Review and photos – TrentemÃ¸ller at Venue, Vancouver, April 13 2011
– review by Heather Welsh/photos by Ashley Tanasiychuk
Almost a year after the release of the Danish electronic music producer Anders TrentemÃ¸ller‘s second album Into The Great White Yonder, the music still sounds fresh. And Wednesday night’s set at Vancouver’s Venue was a crazy combination of chilled out percussion and full-on bass explosions.
The stage was adorned with ribbon-covered structures; the palm-trees and red lighting transported the audience to somewhere warmer and more tropical than the rainy night. To start with, moving ribbon panels stood in front of the four-piece band so the audience was given a distorted view of Anders TrentemÃ¸ller and the others. During the opening track the structures came down to reveal his edgy haircut, two girls in quirky dresses, the drummer and the guitarist.
All band members bounced up and down in time to the beat, and showed as much enthusiasm for the slower songs as for the more up-beat tracks. They kept up a constant flow of movement; when he wasn’t using his synth, TrentemÃ¸ller walked around, pointing at the musicians and offering his enthusiasm for their performance. When the drummer wasn’t drumming, he would come to the front of the stage and clap his hands in the air, encouraging us to do the same.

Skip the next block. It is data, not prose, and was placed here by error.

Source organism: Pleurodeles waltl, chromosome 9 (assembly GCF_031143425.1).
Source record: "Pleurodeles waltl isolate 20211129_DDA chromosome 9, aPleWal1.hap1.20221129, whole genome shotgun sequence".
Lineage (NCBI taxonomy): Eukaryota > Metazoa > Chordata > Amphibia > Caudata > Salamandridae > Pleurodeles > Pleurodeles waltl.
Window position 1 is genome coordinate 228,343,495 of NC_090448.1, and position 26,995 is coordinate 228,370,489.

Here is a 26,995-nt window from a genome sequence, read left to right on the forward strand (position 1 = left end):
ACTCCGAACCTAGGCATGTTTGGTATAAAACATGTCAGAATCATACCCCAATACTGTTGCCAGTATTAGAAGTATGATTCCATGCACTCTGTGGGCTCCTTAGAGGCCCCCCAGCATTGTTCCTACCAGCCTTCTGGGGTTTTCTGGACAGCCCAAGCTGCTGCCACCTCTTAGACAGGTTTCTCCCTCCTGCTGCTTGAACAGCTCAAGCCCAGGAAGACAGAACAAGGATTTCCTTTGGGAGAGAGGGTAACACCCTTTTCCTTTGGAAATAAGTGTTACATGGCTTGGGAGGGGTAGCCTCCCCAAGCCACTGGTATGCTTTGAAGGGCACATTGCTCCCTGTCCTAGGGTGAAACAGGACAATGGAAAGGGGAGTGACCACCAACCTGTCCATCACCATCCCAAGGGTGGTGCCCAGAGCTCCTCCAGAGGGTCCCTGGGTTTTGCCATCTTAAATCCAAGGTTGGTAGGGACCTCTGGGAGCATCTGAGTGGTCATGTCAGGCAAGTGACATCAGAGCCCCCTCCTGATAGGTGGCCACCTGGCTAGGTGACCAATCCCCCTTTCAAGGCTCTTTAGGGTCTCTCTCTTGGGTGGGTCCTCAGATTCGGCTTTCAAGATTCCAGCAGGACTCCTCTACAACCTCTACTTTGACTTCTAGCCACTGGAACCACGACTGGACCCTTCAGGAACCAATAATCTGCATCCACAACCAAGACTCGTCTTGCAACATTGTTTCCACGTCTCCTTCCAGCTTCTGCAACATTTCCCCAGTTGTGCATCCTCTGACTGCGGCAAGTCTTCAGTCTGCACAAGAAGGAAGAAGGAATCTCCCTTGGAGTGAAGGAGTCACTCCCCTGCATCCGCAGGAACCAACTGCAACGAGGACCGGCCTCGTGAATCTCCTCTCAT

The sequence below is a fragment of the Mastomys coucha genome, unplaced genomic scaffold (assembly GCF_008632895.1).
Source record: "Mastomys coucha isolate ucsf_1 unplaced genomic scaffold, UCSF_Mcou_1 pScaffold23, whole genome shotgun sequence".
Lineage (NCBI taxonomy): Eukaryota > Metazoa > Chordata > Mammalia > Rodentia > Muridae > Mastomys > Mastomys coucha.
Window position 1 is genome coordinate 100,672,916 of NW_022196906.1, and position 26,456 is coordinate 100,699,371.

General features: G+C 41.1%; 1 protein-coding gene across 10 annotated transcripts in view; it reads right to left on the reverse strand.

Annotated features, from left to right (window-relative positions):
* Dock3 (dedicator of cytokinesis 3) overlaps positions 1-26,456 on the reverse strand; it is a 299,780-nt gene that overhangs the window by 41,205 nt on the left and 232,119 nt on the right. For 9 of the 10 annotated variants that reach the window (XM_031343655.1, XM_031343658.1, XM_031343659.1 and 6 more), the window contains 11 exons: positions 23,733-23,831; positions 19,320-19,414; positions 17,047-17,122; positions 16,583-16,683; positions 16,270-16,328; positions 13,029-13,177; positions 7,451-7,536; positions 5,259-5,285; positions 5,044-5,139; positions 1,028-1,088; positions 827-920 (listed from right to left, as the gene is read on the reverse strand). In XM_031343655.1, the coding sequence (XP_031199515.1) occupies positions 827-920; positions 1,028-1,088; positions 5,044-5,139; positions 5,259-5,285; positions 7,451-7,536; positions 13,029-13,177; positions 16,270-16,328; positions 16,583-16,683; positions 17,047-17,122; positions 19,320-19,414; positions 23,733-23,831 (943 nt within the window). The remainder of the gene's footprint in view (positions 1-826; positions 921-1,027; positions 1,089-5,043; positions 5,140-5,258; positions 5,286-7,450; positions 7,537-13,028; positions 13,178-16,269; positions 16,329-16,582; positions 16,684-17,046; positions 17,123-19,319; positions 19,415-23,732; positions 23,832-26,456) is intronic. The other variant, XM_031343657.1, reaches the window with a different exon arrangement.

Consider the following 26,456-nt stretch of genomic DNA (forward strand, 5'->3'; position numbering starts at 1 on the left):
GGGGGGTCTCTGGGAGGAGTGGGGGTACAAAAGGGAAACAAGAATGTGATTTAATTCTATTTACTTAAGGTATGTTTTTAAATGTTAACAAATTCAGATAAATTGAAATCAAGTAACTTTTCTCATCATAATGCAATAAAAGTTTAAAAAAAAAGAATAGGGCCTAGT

When TrentemÃ¸ller was working the synth, writhing up and down, his hands exploding up into the air when the layers of beats and samples reached their climax, the audience went insane. He knew exactly how to build songs up, down, and then up again holding the crowd in a musical tension and causing a riot when released.
However, during the more down-tempo songs like his solo performance on the xylophone in “Miss You”, I couldn’t help but feel that the people around me were getting impatient; they wanted his heavier, dancier stuff. And in a set mixed with the two kinds of songs, the audience was never sure if they were about to jump up and down or slowly sway side to side. Not that the other songs weren’t inspiring; in “Even Though You’re With Another Girl”, the vocals by Copenhagen’s Marie Fisker captured everyone’s attention. The difference being that this song still had a strong forward moving beat dancing beneath the vocals.
Joining TrentemÃ¸ller for two of the songs, support act Dorit Chrysler brought the theremin’s eerie, squeaky sounds to the performance. The theremin was certainly the most unusual instrument of the night, though the girls in the headliner’s band shook maracas and tambourines, which contributed to the evening’s strong percussion theme.
Even the audience created their own percussion whilst waiting for the encore: some good old-fashioned foot stomping. And of course the thunder of applause that TrentemÃ¸ller was met with when he finished the set with a wonky load of synth sounds.
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